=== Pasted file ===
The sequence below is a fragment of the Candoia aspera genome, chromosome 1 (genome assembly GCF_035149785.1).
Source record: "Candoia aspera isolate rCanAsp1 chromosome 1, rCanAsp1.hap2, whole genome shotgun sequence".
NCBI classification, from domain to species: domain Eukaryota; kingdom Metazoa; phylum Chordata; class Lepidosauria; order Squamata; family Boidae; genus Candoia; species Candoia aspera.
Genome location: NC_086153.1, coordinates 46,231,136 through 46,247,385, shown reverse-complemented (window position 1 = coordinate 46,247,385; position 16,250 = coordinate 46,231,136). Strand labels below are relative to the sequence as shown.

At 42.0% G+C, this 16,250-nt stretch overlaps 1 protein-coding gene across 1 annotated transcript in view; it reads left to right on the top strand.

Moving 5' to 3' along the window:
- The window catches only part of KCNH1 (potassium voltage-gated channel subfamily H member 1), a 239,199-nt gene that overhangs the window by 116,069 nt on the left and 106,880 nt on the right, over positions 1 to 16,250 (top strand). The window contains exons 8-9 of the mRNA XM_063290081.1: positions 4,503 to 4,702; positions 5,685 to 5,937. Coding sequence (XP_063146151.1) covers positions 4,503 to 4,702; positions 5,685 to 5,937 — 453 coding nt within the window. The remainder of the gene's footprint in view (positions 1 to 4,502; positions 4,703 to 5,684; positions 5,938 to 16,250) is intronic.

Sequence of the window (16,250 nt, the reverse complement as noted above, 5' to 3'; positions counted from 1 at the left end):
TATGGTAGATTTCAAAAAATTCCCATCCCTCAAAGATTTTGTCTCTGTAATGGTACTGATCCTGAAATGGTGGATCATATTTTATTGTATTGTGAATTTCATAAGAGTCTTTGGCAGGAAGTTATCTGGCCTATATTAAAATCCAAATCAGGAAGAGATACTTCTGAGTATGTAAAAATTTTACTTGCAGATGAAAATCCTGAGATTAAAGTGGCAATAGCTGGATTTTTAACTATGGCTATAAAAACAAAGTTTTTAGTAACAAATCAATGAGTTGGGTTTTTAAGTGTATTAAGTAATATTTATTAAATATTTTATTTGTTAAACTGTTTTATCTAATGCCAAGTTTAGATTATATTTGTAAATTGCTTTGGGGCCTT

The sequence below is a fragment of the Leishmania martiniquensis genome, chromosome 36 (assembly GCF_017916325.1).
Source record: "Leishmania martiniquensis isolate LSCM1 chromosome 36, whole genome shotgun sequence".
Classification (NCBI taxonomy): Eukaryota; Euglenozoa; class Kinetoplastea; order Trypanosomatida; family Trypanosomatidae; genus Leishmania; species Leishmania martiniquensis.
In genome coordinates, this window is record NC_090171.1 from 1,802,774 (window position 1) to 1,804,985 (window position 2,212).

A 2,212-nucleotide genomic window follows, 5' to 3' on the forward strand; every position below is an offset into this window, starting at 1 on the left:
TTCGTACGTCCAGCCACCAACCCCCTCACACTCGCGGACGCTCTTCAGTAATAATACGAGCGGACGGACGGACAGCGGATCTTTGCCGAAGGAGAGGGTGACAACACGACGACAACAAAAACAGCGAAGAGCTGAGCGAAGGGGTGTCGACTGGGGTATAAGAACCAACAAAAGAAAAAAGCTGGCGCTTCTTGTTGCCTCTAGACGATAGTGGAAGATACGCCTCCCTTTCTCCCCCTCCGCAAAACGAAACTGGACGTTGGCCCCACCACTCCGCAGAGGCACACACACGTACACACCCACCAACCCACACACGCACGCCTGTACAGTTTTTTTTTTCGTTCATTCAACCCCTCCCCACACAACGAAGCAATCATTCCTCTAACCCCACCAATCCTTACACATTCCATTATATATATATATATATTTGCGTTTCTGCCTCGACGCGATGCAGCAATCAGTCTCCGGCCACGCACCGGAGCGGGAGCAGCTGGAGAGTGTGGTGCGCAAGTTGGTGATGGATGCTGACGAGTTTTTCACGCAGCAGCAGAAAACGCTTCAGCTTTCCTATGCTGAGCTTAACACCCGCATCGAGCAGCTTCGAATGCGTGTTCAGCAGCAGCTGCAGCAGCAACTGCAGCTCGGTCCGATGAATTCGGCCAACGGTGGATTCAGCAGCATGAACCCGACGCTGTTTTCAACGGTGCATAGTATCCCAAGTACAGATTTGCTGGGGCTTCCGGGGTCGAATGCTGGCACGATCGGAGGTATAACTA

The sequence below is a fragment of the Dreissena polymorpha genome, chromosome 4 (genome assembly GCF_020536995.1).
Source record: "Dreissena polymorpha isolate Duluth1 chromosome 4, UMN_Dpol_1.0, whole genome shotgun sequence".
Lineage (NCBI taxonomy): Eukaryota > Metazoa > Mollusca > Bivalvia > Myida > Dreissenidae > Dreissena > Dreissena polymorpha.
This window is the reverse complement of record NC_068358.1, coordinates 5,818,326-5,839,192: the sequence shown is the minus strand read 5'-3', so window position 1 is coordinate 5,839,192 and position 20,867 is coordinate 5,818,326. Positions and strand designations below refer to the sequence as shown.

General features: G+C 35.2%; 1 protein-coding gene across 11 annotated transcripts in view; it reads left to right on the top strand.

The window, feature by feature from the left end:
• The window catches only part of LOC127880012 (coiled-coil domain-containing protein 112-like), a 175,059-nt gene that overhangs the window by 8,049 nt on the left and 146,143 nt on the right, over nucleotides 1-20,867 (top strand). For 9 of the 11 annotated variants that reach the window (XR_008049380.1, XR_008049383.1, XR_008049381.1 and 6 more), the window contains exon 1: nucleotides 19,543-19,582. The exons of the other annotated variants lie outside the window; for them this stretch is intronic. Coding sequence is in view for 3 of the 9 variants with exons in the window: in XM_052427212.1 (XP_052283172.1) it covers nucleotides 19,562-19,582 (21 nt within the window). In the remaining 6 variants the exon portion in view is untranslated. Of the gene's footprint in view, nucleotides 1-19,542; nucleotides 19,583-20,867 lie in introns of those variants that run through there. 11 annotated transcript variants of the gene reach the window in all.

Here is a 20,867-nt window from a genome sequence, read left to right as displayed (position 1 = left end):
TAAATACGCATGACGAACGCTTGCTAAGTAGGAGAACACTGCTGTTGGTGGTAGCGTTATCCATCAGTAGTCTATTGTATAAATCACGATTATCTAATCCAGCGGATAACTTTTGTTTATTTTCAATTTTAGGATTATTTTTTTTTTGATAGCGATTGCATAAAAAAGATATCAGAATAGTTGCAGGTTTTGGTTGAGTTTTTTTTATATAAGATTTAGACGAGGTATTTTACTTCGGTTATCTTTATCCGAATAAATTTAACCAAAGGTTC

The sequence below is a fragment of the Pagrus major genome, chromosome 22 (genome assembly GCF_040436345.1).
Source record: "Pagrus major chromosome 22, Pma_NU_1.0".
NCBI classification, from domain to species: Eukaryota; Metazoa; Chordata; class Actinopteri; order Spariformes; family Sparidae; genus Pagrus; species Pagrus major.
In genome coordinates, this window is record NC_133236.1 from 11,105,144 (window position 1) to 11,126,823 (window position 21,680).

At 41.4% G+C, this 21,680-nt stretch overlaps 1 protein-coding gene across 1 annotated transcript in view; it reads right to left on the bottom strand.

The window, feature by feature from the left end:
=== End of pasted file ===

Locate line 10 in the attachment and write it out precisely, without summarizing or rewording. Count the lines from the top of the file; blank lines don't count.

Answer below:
The sequence below is a fragment of the Leishmania martiniquensis genome, chromosome 36 (assembly GCF_017916325.1).